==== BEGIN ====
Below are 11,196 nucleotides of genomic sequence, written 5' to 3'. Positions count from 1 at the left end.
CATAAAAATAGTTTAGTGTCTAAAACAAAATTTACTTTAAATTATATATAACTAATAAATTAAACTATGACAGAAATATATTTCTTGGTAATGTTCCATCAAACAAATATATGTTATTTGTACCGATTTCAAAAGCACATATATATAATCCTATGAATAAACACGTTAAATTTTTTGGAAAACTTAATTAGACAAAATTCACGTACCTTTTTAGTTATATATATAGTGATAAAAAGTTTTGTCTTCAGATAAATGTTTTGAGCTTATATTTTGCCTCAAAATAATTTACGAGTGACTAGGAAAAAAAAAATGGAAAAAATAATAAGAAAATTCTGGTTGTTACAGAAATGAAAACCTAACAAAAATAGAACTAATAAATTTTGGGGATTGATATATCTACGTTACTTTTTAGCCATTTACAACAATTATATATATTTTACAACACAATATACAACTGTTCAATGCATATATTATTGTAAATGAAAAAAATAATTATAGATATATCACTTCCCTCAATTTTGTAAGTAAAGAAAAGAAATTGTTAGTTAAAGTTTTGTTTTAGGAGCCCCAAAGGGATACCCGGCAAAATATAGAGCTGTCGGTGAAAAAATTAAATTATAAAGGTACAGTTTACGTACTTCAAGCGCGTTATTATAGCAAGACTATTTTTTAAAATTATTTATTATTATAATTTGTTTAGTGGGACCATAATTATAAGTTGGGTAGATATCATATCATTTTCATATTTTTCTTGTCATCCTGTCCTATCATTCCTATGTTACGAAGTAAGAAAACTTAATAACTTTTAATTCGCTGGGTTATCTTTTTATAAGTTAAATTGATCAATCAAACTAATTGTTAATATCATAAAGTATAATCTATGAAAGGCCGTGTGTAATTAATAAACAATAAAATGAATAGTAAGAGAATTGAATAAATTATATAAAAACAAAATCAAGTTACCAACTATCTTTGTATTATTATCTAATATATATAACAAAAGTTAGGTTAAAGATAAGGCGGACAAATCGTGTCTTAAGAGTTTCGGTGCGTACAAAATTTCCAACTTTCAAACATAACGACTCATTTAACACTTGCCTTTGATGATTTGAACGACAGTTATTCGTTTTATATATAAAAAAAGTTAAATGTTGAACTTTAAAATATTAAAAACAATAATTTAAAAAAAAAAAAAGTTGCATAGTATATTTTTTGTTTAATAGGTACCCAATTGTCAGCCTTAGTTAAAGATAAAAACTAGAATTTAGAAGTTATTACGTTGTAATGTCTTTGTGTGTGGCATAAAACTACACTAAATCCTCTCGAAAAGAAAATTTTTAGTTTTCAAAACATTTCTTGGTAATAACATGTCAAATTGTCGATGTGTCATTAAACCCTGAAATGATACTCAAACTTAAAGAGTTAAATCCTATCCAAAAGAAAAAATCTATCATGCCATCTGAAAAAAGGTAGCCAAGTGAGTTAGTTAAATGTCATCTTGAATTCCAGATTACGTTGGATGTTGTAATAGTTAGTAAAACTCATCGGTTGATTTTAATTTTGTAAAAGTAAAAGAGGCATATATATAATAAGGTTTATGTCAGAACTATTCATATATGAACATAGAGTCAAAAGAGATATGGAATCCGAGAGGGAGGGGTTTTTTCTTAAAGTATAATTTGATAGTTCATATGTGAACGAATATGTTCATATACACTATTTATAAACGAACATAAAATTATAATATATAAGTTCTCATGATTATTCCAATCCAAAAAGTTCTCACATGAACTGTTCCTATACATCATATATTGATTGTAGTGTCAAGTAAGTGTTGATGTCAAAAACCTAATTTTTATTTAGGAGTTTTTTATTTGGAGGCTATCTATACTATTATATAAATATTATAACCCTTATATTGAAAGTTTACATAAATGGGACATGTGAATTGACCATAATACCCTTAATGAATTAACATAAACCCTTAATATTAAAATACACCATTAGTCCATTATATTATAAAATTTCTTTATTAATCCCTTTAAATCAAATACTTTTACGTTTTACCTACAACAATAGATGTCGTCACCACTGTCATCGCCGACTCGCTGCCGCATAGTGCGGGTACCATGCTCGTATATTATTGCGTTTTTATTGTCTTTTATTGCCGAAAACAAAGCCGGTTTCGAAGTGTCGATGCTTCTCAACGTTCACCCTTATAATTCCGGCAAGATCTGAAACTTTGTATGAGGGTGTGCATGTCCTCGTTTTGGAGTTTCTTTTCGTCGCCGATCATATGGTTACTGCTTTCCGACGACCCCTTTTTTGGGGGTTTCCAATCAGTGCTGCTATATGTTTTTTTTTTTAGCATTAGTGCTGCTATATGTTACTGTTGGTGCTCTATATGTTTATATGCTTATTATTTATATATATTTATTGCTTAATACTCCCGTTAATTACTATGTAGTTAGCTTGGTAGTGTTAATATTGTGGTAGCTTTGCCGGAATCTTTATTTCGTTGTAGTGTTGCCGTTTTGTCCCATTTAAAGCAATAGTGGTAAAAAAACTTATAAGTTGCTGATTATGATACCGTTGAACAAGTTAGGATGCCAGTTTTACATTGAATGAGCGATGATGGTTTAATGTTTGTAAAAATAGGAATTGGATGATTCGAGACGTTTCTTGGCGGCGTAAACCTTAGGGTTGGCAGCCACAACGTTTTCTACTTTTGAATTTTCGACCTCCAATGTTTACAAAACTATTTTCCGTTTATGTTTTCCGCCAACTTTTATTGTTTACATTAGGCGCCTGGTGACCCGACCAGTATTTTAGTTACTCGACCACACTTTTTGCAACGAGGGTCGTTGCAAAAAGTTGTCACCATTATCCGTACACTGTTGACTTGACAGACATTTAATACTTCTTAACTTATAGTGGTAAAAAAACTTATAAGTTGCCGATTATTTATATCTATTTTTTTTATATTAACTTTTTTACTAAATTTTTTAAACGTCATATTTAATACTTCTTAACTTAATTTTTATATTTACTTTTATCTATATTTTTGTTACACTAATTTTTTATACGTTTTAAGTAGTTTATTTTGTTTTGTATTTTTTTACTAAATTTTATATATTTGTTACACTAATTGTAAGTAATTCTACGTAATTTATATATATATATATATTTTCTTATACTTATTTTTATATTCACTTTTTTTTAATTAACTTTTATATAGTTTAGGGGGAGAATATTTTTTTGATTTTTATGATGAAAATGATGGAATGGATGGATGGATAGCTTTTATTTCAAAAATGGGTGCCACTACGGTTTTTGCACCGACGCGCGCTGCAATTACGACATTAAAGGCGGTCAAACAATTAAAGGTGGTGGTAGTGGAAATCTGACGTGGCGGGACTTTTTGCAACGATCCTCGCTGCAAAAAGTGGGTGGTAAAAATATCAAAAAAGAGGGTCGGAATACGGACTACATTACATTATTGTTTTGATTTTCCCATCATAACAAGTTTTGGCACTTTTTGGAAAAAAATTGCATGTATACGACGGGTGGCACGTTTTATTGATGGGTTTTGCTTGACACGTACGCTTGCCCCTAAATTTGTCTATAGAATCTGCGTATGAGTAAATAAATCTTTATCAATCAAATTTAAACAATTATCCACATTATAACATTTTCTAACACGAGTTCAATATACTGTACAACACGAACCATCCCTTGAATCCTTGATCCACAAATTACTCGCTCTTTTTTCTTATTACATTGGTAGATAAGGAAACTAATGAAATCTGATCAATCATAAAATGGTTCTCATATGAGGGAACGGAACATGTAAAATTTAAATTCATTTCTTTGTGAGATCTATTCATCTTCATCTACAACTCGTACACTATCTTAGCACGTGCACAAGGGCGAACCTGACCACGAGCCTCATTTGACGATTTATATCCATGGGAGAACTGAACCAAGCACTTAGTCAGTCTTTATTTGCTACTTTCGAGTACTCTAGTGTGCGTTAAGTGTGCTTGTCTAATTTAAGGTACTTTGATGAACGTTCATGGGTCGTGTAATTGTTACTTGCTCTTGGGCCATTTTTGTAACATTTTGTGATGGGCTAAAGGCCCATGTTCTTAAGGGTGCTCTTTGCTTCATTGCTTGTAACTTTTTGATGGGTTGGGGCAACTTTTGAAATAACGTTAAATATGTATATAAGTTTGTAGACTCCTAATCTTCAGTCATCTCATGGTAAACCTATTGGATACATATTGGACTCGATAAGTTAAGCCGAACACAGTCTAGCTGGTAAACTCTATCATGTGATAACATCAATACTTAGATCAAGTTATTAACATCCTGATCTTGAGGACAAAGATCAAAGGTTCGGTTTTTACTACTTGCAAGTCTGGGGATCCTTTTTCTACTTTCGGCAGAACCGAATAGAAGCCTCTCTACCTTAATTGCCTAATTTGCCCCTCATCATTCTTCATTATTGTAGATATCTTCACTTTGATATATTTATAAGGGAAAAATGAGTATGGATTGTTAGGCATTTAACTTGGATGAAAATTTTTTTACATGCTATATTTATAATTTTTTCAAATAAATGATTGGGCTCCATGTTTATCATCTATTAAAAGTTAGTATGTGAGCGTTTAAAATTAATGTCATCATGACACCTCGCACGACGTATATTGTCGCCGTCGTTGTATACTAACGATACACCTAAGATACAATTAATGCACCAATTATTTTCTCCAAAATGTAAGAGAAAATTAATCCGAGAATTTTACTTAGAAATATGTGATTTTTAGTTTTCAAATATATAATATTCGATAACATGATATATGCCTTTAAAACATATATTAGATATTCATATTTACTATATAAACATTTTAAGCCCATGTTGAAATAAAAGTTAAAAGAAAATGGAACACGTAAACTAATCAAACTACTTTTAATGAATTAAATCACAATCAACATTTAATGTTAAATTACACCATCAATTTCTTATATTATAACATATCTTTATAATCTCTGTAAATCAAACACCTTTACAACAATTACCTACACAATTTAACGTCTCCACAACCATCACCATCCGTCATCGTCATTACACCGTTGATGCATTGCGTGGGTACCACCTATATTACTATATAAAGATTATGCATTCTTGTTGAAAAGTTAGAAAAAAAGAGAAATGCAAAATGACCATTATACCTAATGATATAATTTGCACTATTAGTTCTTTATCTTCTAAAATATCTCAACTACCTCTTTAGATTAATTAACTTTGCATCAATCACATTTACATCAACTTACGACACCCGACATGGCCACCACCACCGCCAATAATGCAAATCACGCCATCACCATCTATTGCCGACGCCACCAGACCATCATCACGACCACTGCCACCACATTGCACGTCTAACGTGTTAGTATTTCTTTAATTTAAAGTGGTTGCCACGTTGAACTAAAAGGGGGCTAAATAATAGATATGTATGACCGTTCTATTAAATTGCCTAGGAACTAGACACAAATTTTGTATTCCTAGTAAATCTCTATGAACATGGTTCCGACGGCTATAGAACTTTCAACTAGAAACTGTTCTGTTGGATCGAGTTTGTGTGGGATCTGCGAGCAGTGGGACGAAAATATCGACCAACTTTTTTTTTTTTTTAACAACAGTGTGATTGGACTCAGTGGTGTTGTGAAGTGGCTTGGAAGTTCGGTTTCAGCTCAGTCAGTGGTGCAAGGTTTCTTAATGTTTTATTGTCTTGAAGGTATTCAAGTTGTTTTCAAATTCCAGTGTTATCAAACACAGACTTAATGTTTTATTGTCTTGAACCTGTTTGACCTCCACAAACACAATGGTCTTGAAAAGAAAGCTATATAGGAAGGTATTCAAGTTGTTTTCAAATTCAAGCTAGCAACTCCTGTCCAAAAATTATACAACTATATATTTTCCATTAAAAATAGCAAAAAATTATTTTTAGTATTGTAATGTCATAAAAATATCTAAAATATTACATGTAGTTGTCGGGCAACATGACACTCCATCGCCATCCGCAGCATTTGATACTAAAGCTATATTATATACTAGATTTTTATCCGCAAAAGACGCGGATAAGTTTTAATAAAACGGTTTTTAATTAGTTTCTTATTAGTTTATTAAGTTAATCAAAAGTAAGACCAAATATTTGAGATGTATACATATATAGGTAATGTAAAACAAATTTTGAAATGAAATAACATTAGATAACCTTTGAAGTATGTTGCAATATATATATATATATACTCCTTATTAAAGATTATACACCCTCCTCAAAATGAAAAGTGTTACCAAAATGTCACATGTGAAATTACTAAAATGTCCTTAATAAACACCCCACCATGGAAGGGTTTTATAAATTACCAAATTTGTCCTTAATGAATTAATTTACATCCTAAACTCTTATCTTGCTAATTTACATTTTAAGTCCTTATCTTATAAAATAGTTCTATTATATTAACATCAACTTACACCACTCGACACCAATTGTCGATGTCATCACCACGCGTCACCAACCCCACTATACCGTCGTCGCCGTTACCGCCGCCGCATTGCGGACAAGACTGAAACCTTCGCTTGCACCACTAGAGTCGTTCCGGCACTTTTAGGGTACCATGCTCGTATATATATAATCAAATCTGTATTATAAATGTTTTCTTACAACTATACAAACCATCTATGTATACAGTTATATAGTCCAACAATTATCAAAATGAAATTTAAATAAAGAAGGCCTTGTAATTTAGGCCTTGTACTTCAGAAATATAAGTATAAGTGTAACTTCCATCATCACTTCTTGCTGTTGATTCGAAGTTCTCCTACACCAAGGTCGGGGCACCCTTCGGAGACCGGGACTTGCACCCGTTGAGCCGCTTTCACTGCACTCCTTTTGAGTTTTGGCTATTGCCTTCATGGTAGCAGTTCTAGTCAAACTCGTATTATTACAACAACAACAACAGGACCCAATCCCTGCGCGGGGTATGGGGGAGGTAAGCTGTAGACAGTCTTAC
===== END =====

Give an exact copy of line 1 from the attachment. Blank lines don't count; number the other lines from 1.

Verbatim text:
Below are 11,196 nucleotides of genomic sequence, written 5' to 3'. Positions count from 1 at the left end.